1755. Don Eugenio de Alvarado.

They [Caribs] navigate the Orinoco up to the mouth of the Caroni, enter it
and pass its fall by night, and continue their course up the stream until they reach
the islands mentioned, . . . where . . . they make a station for ingress
into the interior. . . . They also go to Cunuri, Tupuquen, and other villages
which were destroyed in 1751, and even to Miamo, until they reach the woods
. . . inhabited by Caribs and other savage tribes, where they capture their
poitos or slaves, whom they carry off to sell to the Dutch. B. C, II, log.

1758. Prefect of Missions.

It is by no means incredible that the Dutch are in the Cuyuni buying slaves,

for they do not hesitate to carry on that illicit traffic nearer the Missions. . . .
Captain Bonalde encountered a Dutchman, about a day's journey from the
Mission of Miamo, buying slaves or Indians which the Caribs were selling him.
Apart from this we know well how frequently the Dutch go to the Paragua,
Caura, and head waters of the Caroni, so that they maintain their position there
every year. Same, p. 146.

The Dutch and Caribs, ... [in pursuit of slaves, ascend] the river
Essequibo, and turning on the right up the river Aripamuri, ... as far as
possible, . . .the Rio Negro is reached. Descending the Rio Negro
. . . they get to the Amazon, and, ascending the same river by turning to
the right, they enter the Orinoco, . . . The Dutch, by means of the navi-
gation of the Essequibo, communicate with Barinas, as well as with the Paragua,
the head-waters of the Caroni, &c. . . . Numbers of Dutch, besides those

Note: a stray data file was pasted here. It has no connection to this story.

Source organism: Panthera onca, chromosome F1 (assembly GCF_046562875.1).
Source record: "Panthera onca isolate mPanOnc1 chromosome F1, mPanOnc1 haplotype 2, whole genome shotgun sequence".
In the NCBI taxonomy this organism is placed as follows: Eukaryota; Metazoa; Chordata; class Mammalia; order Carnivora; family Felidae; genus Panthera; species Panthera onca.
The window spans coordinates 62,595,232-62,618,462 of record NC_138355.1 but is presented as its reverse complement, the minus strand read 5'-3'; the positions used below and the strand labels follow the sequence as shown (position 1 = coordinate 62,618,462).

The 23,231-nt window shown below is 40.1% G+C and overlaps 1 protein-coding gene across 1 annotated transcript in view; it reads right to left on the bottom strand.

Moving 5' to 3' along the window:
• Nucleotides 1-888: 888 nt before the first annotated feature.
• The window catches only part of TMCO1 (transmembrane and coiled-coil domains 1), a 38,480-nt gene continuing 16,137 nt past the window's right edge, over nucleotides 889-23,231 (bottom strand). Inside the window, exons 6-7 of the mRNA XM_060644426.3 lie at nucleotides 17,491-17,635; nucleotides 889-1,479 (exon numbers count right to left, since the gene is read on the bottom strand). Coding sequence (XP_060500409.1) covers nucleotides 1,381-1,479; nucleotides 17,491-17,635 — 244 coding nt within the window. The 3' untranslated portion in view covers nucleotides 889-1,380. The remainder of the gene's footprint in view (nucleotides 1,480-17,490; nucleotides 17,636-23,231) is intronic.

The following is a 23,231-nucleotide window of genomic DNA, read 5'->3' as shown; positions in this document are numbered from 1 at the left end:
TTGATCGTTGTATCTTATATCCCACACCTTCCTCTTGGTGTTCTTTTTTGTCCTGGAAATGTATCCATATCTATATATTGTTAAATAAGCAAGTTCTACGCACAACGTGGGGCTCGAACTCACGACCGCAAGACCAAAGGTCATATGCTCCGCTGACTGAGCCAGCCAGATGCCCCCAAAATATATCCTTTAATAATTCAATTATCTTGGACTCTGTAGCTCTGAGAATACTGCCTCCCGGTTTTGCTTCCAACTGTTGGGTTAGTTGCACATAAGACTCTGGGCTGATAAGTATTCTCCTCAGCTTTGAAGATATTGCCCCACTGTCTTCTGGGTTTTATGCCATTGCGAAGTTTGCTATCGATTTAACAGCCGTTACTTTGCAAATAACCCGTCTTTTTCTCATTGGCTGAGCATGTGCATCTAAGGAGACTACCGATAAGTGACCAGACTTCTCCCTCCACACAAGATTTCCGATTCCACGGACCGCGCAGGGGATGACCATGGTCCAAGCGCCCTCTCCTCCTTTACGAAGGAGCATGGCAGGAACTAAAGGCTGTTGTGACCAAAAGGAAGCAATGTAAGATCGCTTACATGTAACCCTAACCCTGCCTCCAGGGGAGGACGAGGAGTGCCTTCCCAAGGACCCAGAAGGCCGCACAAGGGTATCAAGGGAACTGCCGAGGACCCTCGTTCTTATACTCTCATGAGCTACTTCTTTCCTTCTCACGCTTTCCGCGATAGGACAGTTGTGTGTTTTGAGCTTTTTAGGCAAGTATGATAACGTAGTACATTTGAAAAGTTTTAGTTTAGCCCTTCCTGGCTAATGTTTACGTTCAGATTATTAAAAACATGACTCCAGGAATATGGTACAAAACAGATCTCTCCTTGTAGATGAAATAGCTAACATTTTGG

who go to the Paragua, remain in tlie places called Tucupo, Capi, and
Paraman, to buy slaves. These places are in the interior, some three or
or four days' journey from the outermost Missions. . . . There are generally
Dutch merchants in those places, for the Caribs bring them the slaves there.

Same, p. 147.

1760. Don Jose de Iturriaga.

They have gone higher up beyond the Falls of the rivers Paragua, Aroi

and Caura, considering them insurmountable to the efforts of the Spanish.
Thence they made war upon other nations, took slaves and sent them to Esse-
quibo, depopulating in this way the dominions of the King, whilst peopling the
territories which the Dutch enjoy. Same, p. iSj.

1763. Don Jose Diguja.

60 leagues from its [Orinoco] mouth . . . [there are] certain lofty
ranges, peopled with numbers of Indians, who are harassed by the Caribs,
who capture the women and children to carry off to the Dutch, and extermi-
nate as many of the adult males as they can. B. C, III, 62.

By making incursions along this river [Essequibo] and along the Massa-
runi and Cuyuni, protected by the Carib Indians, though not of this province,
to plunder the Indians, of whom they make slaves just as they do of the
negroes, whom they sell and employ in their plantations and farms.

Same, p. 64.



1769. Prefect of Missions.

The practice of these foreigners is now, as always, to penetrate to the in-